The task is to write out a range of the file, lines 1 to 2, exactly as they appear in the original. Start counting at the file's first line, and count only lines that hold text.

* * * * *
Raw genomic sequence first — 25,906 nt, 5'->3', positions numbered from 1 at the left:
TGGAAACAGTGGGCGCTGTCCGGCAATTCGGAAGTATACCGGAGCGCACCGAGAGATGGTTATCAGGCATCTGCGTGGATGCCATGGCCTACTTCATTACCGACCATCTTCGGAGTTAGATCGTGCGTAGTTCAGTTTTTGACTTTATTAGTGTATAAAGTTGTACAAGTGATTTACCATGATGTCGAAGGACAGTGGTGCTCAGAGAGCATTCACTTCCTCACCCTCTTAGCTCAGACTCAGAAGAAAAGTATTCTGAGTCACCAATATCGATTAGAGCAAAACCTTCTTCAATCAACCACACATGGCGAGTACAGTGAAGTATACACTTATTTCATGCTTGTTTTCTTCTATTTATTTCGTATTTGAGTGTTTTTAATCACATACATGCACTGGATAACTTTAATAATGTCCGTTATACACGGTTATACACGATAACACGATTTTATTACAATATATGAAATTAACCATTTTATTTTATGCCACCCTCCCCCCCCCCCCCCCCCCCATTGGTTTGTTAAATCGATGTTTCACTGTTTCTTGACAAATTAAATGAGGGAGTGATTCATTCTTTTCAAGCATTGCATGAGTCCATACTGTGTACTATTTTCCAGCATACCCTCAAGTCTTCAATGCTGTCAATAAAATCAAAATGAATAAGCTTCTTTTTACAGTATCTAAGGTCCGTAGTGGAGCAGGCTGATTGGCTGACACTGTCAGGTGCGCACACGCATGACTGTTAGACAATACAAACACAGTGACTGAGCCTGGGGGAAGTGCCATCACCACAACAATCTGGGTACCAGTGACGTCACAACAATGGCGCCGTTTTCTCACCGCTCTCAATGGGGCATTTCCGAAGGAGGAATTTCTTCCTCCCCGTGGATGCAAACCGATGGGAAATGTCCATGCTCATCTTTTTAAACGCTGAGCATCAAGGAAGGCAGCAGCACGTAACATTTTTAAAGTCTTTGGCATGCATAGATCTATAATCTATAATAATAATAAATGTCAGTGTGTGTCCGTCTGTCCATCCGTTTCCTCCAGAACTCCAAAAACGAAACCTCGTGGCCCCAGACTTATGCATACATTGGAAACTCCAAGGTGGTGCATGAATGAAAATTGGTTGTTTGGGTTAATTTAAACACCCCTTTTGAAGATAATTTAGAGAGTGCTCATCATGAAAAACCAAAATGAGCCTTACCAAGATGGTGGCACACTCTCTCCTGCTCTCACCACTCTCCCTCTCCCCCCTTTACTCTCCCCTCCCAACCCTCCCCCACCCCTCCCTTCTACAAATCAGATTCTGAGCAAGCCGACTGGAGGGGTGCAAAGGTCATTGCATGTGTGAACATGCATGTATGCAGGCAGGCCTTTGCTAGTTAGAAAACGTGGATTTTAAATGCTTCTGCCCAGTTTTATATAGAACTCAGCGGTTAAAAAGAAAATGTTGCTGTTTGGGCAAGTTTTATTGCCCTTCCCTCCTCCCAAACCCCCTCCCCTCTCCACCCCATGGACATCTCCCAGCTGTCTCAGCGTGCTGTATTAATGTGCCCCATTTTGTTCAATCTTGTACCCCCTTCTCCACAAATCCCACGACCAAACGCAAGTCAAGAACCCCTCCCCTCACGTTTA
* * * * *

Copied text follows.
Raw genomic sequence first — 25,906 nt, 5'->3', positions numbered from 1 at the left:
TGGAAACAGTGGGCGCTGTCCGGCAATTCGGAAGTATACCGGAGCGCACCGAGAGATGGTTATCAGGCATCTGCGTGGATGCCATGGCCTACTTCATTACCGACCATCTTCGGAGTTAGATCGTGCGTAGTTCAGTTTTTGACTTTATTAGTGTATAAAGTTGTACAAGTGATTTACCATGATGTCGAAGGACAGTGGTGCTCAGAGAGCATTCACTTCCTCACCCTCTTAGCTCAGACTCAGAAGAAAAGTATTCTGAGTCACCAATATCGATTAGAGCAAAACCTTCTTCAATCAACCACACATGGCGAGTACAGTGAAGTATACACTTATTTCATGCTTGTTTTCTTCTATTTATTTCGTATTTGAGTGTTTTTAATCACATACATGCACTGGATAACTTTAATAATGTCCGTTATACACGGTTATACACGATAACACGATTTTATTACAATATATGAAATTAACCATTTTATTTTATGCCACCCTCCCCCCCCCCCCCCCCCCCATTGGTTTGTTAAATCGATGTTTCACTGTTTCTTGACAAATTAAATGAGGGAGTGATTCATTCTTTTCAAGCATTGCATGAGTCCATACTGTGTACTATTTTCCAGCATACCCTCAAGTCTTCAATGCTGTCAATAAAATCAAAATGAATAAGCTTCTTTTTACAGTATCTAAGGTCCGTAGTGGAGCAGGCTGATTGGCTGACACTGTCAGGTGCGCACACGCATGACTGTTAGACAATACAAACACAGTGACTGAGCCTGGGGGAAGTGCCATCACCACAACAATCTGGGTACCAGTGACGTCACAACAATGGCGCCGTTTTCTCACCGCTCTCAATGGGGCATTTCCGAAGGAGGAATTTCTTCCTCCCCGTGGATGCAAACCGATGGGAAATGTCCATGCTCATCTTTTTAAACGCTGAGCATCAAGGAAGGCAGCAGCACGTAACATTTTTAAAGTCTTTGGCATGCATAGATCTATAATCTATAATAATAATAAATGTCAGTGTGTGTCCGTCTGTCCATCCGTTTCCTCCAGAACTCCAAAAACGAAACCTCGTGGCCCCAGACTTATGCATACATTGGAAACTCCAAGGTGGTGCATGAATGAAAATTGGTTGTTTGGGTTAATTTAAACACCCCTTTTGAAGATAATTTAGAGAGTGCTCATCATGAAAAACCAAAATGAGCCTTACCAAGATGGTGGCACACTCTCTCCTGCTCTCACCACTCTCCCTCTCCCCCCTTTACTCTCCCCTCCCAACCCTCCCCCACCCCTCCCTTCTACAAATCAGATTCTGAGCAAGCCGACTGGAGGGGTGCAAAGGTCATTGCATGTGTGAACATGCATGTATGCAGGCAGGCCTTTGCTAGTTAGAAAACGTGGATTTTAAATGCTTCTGCCCAGTTTTATATAGAACTCAGCGGTTAAAAAGAAAATGTTGCTGTTTGGGCAAGTTTTATTGCCCTTCCCTCCTCCCAAACCCCCTCCCCTCTCCACCCCATGGACATCTCCCAGCTGTCTCAGCGTGCTGTATTAATGTGCCCCATTTTGTTCAATCTTGTACCCCCTTCTCCACAAATCCCACGACCAAACGCAAGTCAAGAACCCCTCCCCTCACGTTTA